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Nov 24
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Thanks Given: to Alice

Today, in honor of the American holiday of Thanksgiving, the Shambhala Times is especially pleased to present this Warrior Tribute to Alice Patneaude, Karme Choling’s grandmother. The article was beautifully crafted by one of Karme Choling’s gardeners: Aaron Delong.

She was born in the rolling, green mountains, just above the winding Connecticut River. The land there was woven together by silt roads and sugar maple stands, and up on the hillsides you could see the patchwork fields of the little farms carved out of the woods, their borders embroidered by wild raspberry thickets and crumbling old stone walls. Alice Patneaude would transplant the runners of those plants down to her own garden, and eventually build formidable raspberry patches. She’d make jam with the fruit, giving away jars as gifts to family and friends. She’d give away bread, too, bread that she baked fresh every day, well into her old age. She believed freshly baked bread had a healing power.

Alice was the wife of a dairy farmer, Joseph, for sixty-three years. They were both Vermonters, and within them was the land that had raised them, the warmth of the bright, green, blossoming summers, and the strength of the quiet, white winters. The couple moved into the farmhouse, which would eventually become Karme Choling, in the spring of 1961. When they sold the land to the sangha, nearly a decade later, Joseph and Alice moved down the lane from the farmhouse, to the smaller home they’d built by the river that runs over the land. Joseph took a couple of his cows with him, so that he could still have his cream in the morning, and they tapped enough trees for their own syrup, cut and hauled their own firewood, and kept a garden. They cared for their children, their grandchildren, and kept a watchful eye on the folks up the hill, too. Joseph was a regular up at, what was then, Tail of the Tiger, offering advice, making conversation, and Alice always had an open door for visitors. Judith Robison, former director of Karme Choling, describes her experiences visiting:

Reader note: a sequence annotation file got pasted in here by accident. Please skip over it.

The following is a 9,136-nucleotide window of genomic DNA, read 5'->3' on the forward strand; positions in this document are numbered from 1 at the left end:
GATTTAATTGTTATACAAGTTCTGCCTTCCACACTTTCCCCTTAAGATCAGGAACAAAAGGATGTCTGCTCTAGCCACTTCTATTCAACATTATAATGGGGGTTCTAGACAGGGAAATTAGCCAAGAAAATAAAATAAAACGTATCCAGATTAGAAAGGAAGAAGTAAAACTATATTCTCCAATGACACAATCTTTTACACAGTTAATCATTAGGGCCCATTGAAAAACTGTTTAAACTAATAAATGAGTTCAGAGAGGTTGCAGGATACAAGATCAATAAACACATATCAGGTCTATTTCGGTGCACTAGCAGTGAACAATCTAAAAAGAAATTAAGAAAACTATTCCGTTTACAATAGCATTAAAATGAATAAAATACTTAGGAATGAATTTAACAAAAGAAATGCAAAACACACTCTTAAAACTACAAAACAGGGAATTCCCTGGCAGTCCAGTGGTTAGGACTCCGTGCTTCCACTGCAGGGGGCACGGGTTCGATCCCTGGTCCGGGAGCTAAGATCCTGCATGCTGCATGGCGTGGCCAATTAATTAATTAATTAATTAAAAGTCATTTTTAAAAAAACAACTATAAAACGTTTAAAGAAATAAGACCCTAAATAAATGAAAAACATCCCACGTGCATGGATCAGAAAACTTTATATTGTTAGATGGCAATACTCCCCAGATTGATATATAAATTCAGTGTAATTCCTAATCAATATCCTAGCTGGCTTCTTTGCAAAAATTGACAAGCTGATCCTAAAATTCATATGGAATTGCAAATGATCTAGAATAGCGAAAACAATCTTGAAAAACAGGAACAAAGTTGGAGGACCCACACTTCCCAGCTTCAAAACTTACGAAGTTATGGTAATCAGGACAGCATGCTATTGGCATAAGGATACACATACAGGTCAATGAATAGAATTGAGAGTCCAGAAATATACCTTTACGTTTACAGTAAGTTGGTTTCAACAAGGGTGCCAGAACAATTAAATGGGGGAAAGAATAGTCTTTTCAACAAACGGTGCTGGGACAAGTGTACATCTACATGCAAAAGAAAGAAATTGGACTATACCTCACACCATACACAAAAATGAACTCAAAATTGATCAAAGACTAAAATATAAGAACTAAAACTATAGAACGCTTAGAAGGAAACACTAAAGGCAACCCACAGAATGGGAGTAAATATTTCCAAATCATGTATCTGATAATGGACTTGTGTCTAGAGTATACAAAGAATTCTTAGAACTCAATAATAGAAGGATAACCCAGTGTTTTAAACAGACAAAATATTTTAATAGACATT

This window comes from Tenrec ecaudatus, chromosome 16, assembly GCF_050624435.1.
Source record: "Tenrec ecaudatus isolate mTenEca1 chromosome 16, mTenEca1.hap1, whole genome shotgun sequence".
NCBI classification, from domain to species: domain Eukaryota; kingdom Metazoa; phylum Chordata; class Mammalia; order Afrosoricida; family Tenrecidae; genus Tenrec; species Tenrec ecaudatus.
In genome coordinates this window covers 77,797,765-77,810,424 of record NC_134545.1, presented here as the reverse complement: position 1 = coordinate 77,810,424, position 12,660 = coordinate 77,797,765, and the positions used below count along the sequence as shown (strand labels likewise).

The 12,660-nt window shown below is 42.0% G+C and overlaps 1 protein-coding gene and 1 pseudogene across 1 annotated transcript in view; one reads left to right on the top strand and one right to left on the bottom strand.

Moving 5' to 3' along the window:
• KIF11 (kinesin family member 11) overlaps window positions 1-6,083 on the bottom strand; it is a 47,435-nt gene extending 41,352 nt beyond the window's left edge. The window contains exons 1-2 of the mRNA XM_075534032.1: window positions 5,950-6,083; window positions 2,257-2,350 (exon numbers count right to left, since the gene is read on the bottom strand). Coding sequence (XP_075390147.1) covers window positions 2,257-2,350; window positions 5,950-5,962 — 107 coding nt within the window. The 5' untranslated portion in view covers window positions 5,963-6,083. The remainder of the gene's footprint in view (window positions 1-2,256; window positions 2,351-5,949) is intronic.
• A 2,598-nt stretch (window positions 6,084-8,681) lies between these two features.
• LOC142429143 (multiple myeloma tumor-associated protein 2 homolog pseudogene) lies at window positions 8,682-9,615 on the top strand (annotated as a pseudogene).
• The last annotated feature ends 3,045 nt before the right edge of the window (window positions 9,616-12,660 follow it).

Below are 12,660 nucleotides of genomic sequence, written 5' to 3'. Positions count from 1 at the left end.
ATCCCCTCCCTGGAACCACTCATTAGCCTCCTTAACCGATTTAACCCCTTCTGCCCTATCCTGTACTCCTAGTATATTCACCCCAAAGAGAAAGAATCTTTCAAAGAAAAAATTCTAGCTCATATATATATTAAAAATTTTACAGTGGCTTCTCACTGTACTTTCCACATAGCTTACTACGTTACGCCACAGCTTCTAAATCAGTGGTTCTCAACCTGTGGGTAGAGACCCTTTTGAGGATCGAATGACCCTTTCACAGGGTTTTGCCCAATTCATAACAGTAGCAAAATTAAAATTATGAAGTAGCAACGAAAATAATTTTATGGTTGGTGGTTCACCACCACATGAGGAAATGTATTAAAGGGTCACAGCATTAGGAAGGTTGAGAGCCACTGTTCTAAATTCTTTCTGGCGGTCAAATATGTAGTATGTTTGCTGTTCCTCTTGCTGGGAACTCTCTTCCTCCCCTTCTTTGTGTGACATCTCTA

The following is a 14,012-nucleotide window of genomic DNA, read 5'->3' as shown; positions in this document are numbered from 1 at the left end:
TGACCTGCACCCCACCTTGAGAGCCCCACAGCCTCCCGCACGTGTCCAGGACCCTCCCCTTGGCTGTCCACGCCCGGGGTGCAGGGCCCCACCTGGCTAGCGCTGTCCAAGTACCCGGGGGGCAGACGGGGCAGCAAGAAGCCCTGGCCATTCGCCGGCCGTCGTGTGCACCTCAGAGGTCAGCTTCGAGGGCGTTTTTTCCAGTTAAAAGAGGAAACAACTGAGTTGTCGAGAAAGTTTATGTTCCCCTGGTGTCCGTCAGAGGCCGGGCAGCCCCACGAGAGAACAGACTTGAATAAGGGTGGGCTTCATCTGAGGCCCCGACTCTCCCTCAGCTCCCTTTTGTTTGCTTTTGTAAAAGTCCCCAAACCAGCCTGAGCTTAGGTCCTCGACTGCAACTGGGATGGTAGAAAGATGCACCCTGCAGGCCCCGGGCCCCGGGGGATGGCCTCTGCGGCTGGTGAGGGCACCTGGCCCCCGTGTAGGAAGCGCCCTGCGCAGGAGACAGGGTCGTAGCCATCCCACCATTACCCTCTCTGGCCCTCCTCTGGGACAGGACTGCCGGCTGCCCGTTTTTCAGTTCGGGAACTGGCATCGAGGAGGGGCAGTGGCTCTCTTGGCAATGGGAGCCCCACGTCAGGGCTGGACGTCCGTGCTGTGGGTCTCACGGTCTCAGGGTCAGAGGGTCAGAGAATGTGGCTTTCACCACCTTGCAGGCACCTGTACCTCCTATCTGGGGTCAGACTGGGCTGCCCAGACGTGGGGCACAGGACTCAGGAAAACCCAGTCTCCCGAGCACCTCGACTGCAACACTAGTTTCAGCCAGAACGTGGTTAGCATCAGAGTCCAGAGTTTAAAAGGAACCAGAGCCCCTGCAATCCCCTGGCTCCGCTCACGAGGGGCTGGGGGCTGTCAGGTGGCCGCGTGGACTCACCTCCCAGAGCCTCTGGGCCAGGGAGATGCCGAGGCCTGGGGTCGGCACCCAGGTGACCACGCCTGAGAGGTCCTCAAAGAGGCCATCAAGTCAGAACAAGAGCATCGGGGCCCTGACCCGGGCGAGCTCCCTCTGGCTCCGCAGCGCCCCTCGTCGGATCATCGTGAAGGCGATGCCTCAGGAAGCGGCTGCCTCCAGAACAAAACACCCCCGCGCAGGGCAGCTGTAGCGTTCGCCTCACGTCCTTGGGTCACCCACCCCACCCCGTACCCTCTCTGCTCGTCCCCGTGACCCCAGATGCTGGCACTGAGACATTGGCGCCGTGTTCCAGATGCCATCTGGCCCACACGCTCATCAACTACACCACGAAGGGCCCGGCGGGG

“About once a month, as I was racing around, trying to keep up with my ‘to-do’ list, I would realize that I hadn’t visited Alice in a while. I would look at my list and feel that there simply wasn’t time, but I came to recognize that moment as a sign to let go, to walk down the road and be a neighbor – Vermont-style. The karma energy of my job dissolved as I walked the road. Alice greeted me at the door with a big hug and we sat and chatted about this and that. She was a great conversationalist, interested in everything around her… Her living room, where we sat, was calico with lace doilies, and had pictures of her family on every surface. The atmosphere that surrounded her was fearless and genuine. I returned from every visit with renewed inspiration and clarity about warriorship.”

In a rural countryside, where the arrival of a young, spiritual guru, and his tribe of wild, long-haired students, was met with some trepidation, the warmth and kindness of the Patneaudes was integral in helping to assimilate the sangha into the larger community.